“Where no oxen are, the trough is clean; but much increase comes by the strength of an ox” (Proverbs 15:4).
The great principle established by the simple proverb stated above is that nothing comes without some cost, but if we choose our efforts wisely, the extras that are required will be well paid. If a clean barn is one’s goal, it is easy to achieve – merely get rid of all of the animals. But realize, one can do a lot with a well-trained ox. Is a clean barn really the most important thing?
Some decades ago Churches of Christ made effective use of bus ministries. There was much criticism in some congregations, and it often had to do with the cleanliness and order of the church buildings. All of those children from different kinds of backgrounds were rather a shock to the tranquility of the congregation. But were they worth a little extra noise and aggravation? Do we even have to ask?
Missionaries are all familiar with the stresses and pressures of dealing with people of different cultures and expectations. They are constantly besieged with requests for financial help, advice, and sometimes unreasonable demands. Yet the alternative is to have no interaction with the very people whom they have gone abroad to teach. The stress can be solved, but only by neglecting the very purpose for which one has come. That is hardly a proper solution.
Obviously, the answer is balance. One may have an ox and also have a clean trough, but it requires effort and attention. The question is, “Is the ox worth the effort?” If one wants to plow one’s land, then yes it is. Problems come when we blame the ox for the dirty trough. When one resents the reason for extra effort he will soon come to the conclusion that it is simply not worth it. And that is usually a mistake.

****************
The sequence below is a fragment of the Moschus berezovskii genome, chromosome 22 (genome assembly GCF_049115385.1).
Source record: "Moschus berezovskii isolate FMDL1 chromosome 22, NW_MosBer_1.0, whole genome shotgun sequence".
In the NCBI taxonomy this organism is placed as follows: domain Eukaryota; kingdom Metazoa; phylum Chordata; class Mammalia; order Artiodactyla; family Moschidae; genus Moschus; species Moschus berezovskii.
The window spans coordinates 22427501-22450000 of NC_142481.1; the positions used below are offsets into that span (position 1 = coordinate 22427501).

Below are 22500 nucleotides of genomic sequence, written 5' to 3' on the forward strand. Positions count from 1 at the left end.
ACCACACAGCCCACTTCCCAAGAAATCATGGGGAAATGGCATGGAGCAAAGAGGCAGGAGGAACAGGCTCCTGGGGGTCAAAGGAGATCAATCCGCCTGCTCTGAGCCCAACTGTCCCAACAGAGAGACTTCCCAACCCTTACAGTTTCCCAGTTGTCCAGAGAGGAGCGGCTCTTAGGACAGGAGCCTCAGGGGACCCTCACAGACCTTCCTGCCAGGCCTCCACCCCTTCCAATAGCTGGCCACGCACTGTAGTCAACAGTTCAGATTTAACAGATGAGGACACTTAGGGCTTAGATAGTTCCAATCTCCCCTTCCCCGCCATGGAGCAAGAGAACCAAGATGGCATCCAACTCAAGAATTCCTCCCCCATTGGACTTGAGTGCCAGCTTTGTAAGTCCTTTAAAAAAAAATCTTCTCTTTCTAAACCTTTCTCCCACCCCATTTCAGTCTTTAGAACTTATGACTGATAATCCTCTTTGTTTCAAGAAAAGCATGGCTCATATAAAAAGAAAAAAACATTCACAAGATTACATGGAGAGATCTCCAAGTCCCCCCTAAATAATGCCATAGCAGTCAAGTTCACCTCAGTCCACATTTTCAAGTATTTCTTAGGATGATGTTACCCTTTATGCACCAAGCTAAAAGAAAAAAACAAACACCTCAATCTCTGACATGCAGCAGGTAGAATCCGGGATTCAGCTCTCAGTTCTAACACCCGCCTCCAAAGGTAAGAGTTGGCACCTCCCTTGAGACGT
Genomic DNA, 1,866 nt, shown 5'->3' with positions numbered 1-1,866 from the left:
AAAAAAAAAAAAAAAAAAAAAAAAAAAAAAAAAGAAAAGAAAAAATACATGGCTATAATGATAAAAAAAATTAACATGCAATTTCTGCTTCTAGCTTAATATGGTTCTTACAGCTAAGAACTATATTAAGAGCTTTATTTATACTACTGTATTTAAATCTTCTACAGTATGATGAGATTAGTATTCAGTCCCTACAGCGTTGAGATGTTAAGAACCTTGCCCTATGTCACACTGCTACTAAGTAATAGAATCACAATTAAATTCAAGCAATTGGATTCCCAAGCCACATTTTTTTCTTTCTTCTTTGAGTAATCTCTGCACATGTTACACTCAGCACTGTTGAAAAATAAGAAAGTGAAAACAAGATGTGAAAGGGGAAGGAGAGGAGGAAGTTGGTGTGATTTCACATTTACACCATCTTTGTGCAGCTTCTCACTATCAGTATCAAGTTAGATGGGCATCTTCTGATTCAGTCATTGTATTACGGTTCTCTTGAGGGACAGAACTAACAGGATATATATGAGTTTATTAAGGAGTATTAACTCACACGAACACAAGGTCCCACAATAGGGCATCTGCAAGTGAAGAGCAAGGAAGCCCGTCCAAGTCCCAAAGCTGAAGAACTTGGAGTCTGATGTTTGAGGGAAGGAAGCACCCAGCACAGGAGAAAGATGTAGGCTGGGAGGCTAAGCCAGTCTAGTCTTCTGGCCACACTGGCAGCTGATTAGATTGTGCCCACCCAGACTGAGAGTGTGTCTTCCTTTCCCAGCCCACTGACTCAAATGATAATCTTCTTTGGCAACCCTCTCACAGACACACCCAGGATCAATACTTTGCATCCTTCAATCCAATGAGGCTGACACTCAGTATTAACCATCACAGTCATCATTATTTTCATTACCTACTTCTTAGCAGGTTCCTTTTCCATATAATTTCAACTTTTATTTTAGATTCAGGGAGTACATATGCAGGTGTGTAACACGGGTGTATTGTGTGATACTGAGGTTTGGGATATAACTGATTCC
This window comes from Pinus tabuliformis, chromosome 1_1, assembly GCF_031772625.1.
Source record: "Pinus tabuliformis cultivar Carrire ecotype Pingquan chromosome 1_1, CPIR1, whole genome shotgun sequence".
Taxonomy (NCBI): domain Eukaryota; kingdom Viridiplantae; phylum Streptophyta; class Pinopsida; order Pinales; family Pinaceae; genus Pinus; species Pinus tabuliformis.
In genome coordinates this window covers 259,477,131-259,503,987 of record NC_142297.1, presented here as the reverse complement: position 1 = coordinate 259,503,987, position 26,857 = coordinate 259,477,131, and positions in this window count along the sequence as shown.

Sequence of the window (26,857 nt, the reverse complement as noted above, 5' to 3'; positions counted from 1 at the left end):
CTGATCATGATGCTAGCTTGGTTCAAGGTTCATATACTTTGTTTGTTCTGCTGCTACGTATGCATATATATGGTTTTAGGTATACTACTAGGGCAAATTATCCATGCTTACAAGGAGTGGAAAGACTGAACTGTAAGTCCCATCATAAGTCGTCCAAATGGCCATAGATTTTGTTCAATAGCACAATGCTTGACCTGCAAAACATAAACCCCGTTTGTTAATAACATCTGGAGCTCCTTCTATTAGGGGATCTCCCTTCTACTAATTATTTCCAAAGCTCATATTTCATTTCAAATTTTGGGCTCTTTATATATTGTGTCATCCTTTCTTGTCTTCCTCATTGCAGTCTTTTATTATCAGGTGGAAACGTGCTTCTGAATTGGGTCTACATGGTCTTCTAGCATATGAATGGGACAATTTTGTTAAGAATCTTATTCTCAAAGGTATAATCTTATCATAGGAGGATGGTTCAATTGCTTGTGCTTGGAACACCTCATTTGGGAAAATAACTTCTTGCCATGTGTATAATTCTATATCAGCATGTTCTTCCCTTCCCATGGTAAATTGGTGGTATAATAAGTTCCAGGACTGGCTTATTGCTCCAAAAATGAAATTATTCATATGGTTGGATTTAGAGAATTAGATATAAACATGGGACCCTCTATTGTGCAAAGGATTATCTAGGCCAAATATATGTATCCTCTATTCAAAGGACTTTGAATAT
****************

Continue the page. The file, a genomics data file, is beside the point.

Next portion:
Someone has said that all of life is a compromise. That does not mean a compromise of principles or standards – rather it is simply to say that we exchange one type of difficulty for another. Every decision brings on consequences to which we must adjust. The successful person chooses those which bring the greatest benefit relative to the effort required.
It is in reference to that principle that Jesus gave his invitation:
“Come to me, all you who labor and are heavy laden, and I will give you rest. Take my yoke upon you and learn from me, for I am gentle and lowly in heart, and you will find rest for your souls. For my yoke is easy and my burden is light”
Relative to the rest which Jesus is able to give, the burdens he asks us to carry are easy and light. Whatever price we must pay for faith in him – whether it be lost relationships, persecution, or sacrifices of property – what we gain is of far greater value. Feed the ox and prepare to clean the trough. You will eat better when the crop is harvested.